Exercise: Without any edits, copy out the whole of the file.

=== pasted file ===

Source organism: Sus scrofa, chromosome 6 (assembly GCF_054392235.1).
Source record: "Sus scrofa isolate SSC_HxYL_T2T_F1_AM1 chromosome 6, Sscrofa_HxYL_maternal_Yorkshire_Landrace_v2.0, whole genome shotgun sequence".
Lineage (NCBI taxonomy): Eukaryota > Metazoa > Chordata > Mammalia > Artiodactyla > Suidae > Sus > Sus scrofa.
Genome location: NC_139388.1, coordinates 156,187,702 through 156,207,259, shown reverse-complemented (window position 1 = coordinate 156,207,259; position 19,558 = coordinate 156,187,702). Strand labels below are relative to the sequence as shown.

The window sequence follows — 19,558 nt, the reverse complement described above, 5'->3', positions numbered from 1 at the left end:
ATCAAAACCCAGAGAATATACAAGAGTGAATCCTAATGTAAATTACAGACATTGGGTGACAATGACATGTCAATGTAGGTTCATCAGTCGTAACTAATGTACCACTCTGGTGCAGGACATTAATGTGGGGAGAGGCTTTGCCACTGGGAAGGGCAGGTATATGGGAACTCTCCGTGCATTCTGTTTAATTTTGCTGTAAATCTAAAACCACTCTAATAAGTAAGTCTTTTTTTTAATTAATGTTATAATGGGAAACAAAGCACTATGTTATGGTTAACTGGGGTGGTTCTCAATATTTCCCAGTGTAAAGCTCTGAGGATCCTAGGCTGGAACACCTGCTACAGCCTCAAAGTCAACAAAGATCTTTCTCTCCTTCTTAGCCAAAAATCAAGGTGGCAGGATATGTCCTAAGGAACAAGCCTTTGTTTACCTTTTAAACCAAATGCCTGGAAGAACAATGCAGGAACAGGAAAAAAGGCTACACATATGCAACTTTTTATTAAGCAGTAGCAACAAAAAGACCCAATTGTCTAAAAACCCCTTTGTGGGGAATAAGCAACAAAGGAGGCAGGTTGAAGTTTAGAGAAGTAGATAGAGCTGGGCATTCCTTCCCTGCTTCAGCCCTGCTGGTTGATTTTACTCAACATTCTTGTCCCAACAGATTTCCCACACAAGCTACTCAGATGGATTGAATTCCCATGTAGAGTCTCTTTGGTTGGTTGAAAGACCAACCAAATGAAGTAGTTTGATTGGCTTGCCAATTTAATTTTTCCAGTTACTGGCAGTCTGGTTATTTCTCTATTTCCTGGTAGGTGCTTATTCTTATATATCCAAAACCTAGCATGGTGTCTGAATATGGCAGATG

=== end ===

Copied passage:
Source organism: Sus scrofa, chromosome 6 (assembly GCF_054392235.1).
Source record: "Sus scrofa isolate SSC_HxYL_T2T_F1_AM1 chromosome 6, Sscrofa_HxYL_maternal_Yorkshire_Landrace_v2.0, whole genome shotgun sequence".
Lineage (NCBI taxonomy): Eukaryota > Metazoa > Chordata > Mammalia > Artiodactyla > Suidae > Sus > Sus scrofa.
Genome location: NC_139388.1, coordinates 156,187,702 through 156,207,259, shown reverse-complemented (window position 1 = coordinate 156,207,259; position 19,558 = coordinate 156,187,702). Strand labels below are relative to the sequence as shown.

The window sequence follows — 19,558 nt, the reverse complement described above, 5'->3', positions numbered from 1 at the left end:
ATCAAAACCCAGAGAATATACAAGAGTGAATCCTAATGTAAATTACAGACATTGGGTGACAATGACATGTCAATGTAGGTTCATCAGTCGTAACTAATGTACCACTCTGGTGCAGGACATTAATGTGGGGAGAGGCTTTGCCACTGGGAAGGGCAGGTATATGGGAACTCTCCGTGCATTCTGTTTAATTTTGCTGTAAATCTAAAACCACTCTAATAAGTAAGTCTTTTTTTTAATTAATGTTATAATGGGAAACAAAGCACTATGTTATGGTTAACTGGGGTGGTTCTCAATATTTCCCAGTGTAAAGCTCTGAGGATCCTAGGCTGGAACACCTGCTACAGCCTCAAAGTCAACAAAGATCTTTCTCTCCTTCTTAGCCAAAAATCAAGGTGGCAGGATATGTCCTAAGGAACAAGCCTTTGTTTACCTTTTAAACCAAATGCCTGGAAGAACAATGCAGGAACAGGAAAAAAGGCTACACATATGCAACTTTTTATTAAGCAGTAGCAACAAAAAGACCCAATTGTCTAAAAACCCCTTTGTGGGGAATAAGCAACAAAGGAGGCAGGTTGAAGTTTAGAGAAGTAGATAGAGCTGGGCATTCCTTCCCTGCTTCAGCCCTGCTGGTTGATTTTACTCAACATTCTTGTCCCAACAGATTTCCCACACAAGCTACTCAGATGGATTGAATTCCCATGTAGAGTCTCTTTGGTTGGTTGAAAGACCAACCAAATGAAGTAGTTTGATTGGCTTGCCAATTTAATTTTTCCAGTTACTGGCAGTCTGGTTATTTCTCTATTTCCTGGTAGGTGCTTATTCTTATATATCCAAAACCTAGCATGGTGTCTGAATATGGCAGATG